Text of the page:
As for stories, that have moved me, there are so many. FACES OF THE MIDDLE EAST is a selection of just over 100 images from about 10,000. In general, it’s the women who have inspired me the most with their courage, faith and endurance, despite the circumstances.
What are your favorite images from your book?
My favorite images are the ones of old people and children. I love the candidness and openness of children; they are so pure and hold the future in their hands. I also love the wisdom and experience of old people that shines through in photographs as well.
“Faces of the Middle East” is a book that goes beyond national and political boundaries to bring together the people of the Middle East through photographs. What are your hopes for the project?
I’ve been told it sounds too utopian; however my greatest desire is to see peace in the Middle East. I believe it’s possible and I believe we can do it in one generation. In the Koran, Sura 13:11 explains, “Truly, God does not change the condition of a people until they change what is in themselves.” When I look into history and back on my experiences, real change never came from organizations and governments; it always came from the people first and was for the people. I hope this project helps to open people’s minds to understanding each other more, create further dialogue, which in turn will help to support the peace process and co-existence.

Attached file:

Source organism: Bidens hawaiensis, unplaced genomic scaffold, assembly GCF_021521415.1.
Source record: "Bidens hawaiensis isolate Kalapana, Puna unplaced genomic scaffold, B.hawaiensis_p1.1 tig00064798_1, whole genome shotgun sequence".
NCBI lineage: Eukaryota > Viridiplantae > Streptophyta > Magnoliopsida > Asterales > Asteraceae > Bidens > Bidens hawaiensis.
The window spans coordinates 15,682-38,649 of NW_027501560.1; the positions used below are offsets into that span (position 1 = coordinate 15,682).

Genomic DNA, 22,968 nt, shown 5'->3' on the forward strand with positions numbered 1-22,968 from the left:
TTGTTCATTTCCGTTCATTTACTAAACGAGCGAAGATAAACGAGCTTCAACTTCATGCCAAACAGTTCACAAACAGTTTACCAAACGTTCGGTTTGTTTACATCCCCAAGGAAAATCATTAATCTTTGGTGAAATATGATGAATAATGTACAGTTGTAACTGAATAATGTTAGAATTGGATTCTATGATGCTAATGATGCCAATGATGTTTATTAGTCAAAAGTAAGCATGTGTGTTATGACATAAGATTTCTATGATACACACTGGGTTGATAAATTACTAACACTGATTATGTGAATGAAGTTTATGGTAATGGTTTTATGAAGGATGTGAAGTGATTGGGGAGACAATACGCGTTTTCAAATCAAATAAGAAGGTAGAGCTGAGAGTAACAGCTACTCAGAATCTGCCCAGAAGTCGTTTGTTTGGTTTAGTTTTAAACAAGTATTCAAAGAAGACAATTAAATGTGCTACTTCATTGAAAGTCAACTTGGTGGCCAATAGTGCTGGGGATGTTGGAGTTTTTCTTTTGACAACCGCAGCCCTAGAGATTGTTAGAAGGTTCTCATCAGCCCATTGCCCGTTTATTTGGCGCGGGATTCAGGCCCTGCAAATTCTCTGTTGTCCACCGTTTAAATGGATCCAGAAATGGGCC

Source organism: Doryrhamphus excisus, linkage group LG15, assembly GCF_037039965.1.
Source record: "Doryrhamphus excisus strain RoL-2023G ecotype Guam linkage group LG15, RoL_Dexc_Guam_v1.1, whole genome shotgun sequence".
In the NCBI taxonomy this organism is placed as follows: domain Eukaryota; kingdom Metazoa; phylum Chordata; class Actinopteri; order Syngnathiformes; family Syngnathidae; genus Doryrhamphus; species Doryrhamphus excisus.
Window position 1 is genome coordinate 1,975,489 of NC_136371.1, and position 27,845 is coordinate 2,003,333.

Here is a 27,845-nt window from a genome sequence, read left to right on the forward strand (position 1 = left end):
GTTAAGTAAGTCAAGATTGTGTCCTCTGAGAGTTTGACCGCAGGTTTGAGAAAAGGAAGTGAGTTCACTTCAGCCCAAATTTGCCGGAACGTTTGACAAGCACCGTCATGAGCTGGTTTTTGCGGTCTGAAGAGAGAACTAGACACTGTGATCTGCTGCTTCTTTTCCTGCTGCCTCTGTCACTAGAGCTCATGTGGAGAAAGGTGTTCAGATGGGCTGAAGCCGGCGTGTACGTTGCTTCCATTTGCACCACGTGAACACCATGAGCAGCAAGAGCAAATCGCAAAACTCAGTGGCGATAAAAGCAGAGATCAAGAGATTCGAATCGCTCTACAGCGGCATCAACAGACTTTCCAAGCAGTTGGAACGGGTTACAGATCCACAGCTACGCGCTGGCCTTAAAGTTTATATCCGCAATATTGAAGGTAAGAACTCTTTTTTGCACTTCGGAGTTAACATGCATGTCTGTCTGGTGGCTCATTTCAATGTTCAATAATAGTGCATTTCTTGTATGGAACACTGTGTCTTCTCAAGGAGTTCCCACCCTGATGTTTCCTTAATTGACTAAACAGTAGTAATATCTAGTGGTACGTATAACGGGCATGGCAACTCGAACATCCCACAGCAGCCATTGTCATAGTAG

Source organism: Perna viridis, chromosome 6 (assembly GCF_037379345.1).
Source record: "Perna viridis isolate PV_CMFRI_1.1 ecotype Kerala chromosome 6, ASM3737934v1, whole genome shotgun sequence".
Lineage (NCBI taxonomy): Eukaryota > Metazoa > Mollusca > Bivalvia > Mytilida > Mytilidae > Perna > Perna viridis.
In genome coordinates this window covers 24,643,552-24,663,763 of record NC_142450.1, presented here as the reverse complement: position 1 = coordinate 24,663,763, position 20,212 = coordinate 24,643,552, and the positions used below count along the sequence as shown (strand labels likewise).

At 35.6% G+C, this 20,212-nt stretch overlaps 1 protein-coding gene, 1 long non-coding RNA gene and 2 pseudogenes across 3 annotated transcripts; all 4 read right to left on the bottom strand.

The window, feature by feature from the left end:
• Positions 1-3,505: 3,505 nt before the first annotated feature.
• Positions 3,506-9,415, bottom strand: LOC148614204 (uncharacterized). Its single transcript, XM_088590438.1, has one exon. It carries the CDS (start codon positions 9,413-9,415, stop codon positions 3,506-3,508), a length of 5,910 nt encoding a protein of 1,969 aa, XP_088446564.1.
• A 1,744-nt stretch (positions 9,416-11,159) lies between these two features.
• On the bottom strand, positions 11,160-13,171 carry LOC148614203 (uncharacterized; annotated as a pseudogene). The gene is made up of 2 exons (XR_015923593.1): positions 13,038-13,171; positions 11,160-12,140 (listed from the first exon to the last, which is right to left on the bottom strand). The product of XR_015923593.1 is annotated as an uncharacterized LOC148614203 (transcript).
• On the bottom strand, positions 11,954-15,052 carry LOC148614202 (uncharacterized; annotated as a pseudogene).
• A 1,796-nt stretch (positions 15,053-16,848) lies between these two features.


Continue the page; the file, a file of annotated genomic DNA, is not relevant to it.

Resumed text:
The book is already being sold in bookstores across the UAE. How would you like to expand it on an international level?
We have a series of exhibitions and launches regionally and internationally, which will continue to unfold over the next few months. Several universities have also contacted us to come and exhibit at their campuses as well. My publisher, UAE based, COVA group, is currently working on international options for distribution as well, so I guess at this point, the sky is the limit.